Not everyone has the ability to live downtown if he or she works downtown. A spouse could make more money working in Fishers or Carmel, and so it makes sense to live in that area. However, that shouldn't keep the other spouse from being able to look downtown for a job, and this bus service is extremely helpful for those situations.

    Also, not everyone is ABLE to drive downtown. I have a neurological condition that easily allows for short drives, but absolutely negates consistent longer ones. Again, this service is helpful for people in my situation as well.
  • What's the problem?
    What's the problem here? Charge the full ten bucks a head to ride the bus and then it's paid by the same people (and only the people) who use the service. Now how hard was that?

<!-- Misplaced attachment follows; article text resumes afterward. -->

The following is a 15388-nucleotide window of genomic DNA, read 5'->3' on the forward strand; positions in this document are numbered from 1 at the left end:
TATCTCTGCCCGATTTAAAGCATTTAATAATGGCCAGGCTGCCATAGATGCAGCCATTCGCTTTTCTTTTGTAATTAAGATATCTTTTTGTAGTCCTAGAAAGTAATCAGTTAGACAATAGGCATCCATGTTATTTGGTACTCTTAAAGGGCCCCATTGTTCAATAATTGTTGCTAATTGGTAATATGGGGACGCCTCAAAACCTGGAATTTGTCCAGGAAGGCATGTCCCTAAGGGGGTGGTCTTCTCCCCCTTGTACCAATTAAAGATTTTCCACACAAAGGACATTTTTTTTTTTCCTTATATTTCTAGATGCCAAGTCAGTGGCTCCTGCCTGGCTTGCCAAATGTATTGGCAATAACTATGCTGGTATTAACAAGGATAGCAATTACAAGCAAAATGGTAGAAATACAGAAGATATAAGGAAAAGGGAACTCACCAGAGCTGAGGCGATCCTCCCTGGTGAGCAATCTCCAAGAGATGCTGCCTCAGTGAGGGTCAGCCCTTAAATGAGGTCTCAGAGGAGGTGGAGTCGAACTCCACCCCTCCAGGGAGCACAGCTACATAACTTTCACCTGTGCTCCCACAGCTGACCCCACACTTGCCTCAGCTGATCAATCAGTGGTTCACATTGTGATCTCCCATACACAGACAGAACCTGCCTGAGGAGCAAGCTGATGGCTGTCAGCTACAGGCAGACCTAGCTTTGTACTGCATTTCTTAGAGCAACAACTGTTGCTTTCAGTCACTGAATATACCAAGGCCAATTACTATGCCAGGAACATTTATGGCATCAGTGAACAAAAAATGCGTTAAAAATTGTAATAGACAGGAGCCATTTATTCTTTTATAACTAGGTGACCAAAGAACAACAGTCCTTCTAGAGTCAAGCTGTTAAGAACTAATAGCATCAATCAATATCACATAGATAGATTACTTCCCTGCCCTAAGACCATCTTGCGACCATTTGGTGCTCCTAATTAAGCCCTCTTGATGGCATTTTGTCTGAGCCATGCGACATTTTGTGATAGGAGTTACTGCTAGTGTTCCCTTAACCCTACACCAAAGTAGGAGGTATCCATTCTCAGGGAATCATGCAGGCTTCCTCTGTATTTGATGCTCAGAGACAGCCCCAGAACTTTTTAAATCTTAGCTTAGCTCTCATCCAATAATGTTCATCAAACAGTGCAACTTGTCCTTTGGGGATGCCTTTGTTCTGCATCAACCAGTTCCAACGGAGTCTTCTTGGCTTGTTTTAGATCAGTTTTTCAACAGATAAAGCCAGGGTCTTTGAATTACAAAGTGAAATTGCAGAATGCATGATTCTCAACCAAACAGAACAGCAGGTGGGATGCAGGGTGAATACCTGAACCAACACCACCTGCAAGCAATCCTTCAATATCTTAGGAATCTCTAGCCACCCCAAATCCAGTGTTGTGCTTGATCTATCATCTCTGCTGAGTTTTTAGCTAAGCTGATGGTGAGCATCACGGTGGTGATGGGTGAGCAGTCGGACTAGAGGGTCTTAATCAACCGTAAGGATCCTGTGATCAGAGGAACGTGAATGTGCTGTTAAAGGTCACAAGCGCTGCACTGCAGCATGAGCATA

• Failed project
    You can prove people are willing to ride llamas to work if you give them enough incentive to do so, that doesn't mean it's a worthwhile mode of transportation.

    If the only way to get this handful (and, yes this represents less than 1% of 1% of the commuter traffic) is to subsidize them on luxurious tour buses, then we kid ourselves to think it is worthwhile. Try charging $10 per ticket (the ACTUAL COST) and see if the same number of people use this service. If you lose money, then that SHOULD be sending a message. Stop wasting our money on this crud.
  • Zip cars won't work here
    Zip cars work where people don't have their own cars. In the suburbs, everyone already has their own car. DC is in no way comparable to Indianapolis, thank goodness.